We still don’t even know time of death.  Or what the toxicology report found.  Or what the note said.  I’m not sure any of it would help.  I’m trying to focus on the stories people shared at his visitation.  On the memories they had of him.  On his service, his passions, his laughter and his life.


But the death is so heavy.  And so opaque.  I can’t see through it to the past and I can’t see around it to the future.  And when I do glimpse the future, my dad isn’t in it.  We spent years, more than a decade, working him through sobriety.  Sometimes we left him on his own to work, sometimes we badgered and begged and pushed and prodded.  This is the first time since I was a child that my dad is not an alcoholic.  There is no boozy haze between us.  But there’s also no him.  The alcohol is gone, but it took my dad.


And now my race is that much heavier.  The weight of solitude is crushing.  I carry my dad’s death, and also his absence.


But at night, when I’m rocking my daughter(s), I praise God.  Sometimes out of desperation, sometimes just grasping for something to cling to.  Sometimes for the freedom of escaping addiction and depression.  Sometimes it’s another cycle of badgering and begging and pushing and prodding.  I want these songs to be so deeply embedded in my girls that they can’t escape praising God in their darkest moments.  When my girls are alone with their thoughts I want them to be set to a background of singing and crying out to God.  I seem to be attempting to fill their subconscious with God so that they will never be alone or without the gift of faith.  I can’t push God into their hearts, but I can beg them to receive Him.  And I do.  Until the words are stuck in their heads so firmly that they’ll race through their minds even at their last minutes.  No matter how dark or lonely or desperate.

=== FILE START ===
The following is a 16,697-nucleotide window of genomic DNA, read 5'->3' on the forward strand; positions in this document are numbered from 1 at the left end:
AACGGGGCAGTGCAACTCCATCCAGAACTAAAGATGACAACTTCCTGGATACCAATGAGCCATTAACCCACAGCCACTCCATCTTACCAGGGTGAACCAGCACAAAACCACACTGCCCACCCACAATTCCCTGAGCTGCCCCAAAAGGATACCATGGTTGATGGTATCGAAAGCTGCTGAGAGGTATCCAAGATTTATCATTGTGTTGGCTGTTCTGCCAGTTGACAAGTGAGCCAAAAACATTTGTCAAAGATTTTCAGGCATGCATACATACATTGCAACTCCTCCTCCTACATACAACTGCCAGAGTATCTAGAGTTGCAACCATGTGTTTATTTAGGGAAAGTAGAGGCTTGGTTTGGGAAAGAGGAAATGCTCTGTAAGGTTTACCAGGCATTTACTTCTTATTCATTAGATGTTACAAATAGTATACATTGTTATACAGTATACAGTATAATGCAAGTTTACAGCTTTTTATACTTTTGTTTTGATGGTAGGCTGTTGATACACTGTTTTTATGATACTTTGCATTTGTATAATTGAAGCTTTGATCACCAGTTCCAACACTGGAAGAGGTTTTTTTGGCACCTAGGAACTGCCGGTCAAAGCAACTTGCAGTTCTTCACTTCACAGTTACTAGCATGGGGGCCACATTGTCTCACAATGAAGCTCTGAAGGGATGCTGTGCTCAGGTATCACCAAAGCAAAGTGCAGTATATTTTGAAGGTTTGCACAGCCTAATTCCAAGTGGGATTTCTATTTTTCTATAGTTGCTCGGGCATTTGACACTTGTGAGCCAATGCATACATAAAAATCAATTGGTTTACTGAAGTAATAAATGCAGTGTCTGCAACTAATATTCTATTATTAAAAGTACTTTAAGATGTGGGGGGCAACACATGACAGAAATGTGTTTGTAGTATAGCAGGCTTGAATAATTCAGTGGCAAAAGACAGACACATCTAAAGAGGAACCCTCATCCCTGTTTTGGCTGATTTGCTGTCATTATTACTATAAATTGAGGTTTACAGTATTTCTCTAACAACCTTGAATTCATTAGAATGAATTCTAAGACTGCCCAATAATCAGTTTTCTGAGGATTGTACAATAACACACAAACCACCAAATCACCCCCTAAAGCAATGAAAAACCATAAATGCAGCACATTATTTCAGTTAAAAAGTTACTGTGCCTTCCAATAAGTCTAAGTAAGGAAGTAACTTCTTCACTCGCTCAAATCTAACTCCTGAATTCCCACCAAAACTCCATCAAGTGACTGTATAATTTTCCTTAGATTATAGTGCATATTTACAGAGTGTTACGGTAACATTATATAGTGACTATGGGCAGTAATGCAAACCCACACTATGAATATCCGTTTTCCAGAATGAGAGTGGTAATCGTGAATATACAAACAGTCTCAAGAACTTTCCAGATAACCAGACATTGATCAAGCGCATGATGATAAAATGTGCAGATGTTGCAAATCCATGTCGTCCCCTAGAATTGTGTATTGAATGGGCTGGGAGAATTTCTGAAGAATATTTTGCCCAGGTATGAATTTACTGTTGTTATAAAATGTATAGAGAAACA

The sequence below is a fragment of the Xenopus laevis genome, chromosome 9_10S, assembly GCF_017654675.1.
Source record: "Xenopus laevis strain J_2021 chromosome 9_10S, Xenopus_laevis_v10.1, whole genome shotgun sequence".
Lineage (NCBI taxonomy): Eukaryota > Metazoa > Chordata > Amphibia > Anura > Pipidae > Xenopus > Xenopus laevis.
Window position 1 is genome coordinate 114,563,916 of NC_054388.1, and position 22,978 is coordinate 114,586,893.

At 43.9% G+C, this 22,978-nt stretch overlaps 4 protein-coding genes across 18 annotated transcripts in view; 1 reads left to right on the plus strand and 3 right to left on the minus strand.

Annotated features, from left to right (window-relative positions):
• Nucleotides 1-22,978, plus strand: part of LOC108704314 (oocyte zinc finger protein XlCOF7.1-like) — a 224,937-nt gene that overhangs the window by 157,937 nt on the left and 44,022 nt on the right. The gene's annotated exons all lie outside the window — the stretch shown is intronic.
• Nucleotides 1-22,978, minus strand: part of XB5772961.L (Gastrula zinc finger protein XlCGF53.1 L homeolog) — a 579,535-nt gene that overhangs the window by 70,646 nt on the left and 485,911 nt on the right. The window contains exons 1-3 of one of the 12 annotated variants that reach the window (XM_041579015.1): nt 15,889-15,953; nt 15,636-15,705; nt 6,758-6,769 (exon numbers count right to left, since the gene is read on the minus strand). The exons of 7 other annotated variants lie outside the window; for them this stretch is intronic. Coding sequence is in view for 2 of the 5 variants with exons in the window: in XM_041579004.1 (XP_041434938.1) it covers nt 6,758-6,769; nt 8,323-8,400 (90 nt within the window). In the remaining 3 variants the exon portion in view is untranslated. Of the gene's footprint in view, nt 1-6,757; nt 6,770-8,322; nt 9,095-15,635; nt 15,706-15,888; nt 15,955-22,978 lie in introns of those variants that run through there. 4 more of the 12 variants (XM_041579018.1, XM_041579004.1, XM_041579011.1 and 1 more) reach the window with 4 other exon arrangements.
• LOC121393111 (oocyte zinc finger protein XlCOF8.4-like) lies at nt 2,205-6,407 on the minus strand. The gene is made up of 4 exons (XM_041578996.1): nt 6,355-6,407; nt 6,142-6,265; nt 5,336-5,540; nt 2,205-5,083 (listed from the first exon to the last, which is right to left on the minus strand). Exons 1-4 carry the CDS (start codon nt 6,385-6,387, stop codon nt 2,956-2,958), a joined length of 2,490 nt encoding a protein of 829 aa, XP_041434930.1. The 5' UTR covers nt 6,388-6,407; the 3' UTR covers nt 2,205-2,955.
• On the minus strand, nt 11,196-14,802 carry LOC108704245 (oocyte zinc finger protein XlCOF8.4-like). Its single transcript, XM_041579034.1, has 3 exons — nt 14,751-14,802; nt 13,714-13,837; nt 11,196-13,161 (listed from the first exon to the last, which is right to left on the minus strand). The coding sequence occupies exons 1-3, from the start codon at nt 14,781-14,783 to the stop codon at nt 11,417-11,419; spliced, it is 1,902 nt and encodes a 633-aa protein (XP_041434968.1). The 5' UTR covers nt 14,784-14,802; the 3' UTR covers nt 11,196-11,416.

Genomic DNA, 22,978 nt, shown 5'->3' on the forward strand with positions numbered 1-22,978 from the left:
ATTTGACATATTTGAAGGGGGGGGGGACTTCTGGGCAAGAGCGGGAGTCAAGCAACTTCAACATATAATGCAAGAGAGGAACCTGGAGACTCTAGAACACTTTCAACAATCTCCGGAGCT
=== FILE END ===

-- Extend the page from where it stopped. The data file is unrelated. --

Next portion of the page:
“Bless the Lord oh my soul

Oh my soul

Worship his holy name

Sing like never before

Oh my soul

I worship your holy name”


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3 responses to “I’m singing like I never have before

  1. Gloria

    I need to believe those things too. Right there with you, beautiful.

  2. Mom

    God is with us always….always….always…and I will always be there for you Sarah I love you so much…

  3. Handsfull

    I’ve been lurking since I found you with Sarah’s ‘practices of parenting’ thingy, but here’s where I de-lurk! 🙂
    Your writing is beautiful. Honest and real.
    I’ve never been in your situation, but I’ve had times of pain so dark I couldn’t see another step in front of me. Even so, somehow in those times I knew God was holding onto me. I hurt so much I couldn’t find words to express it, but I needed to communicate with God somehow, so I would sing. No words, just opening my mouth and pouring out the sounds of my heart. Because what was there to say? And I know now, looking back, that those songs were some of the truest and best worship I have ever given to God.
    That is what you are doing. In the pain, in the not-knowing, in the dark, you are honoring God and choosing to believe Him. Not once you’re out the other side, when it all makes sense and you can see why it all happened, but right now when it’s raw and scary and there’s so many questions.